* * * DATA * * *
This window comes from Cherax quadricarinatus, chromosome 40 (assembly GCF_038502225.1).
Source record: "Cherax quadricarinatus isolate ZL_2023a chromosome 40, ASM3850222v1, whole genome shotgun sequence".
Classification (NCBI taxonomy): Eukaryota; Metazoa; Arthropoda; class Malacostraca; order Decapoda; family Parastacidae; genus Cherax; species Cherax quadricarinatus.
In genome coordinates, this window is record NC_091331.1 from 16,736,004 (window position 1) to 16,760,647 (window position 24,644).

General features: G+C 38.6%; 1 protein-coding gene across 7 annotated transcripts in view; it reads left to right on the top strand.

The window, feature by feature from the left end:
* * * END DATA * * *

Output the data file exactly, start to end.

This window comes from Cherax quadricarinatus, chromosome 40 (assembly GCF_038502225.1).
Source record: "Cherax quadricarinatus isolate ZL_2023a chromosome 40, ASM3850222v1, whole genome shotgun sequence".
Classification (NCBI taxonomy): Eukaryota; Metazoa; Arthropoda; class Malacostraca; order Decapoda; family Parastacidae; genus Cherax; species Cherax quadricarinatus.
In genome coordinates, this window is record NC_091331.1 from 16,736,004 (window position 1) to 16,760,647 (window position 24,644).

General features: G+C 38.6%; 1 protein-coding gene across 7 annotated transcripts in view; it reads left to right on the top strand.

The window, feature by feature from the left end: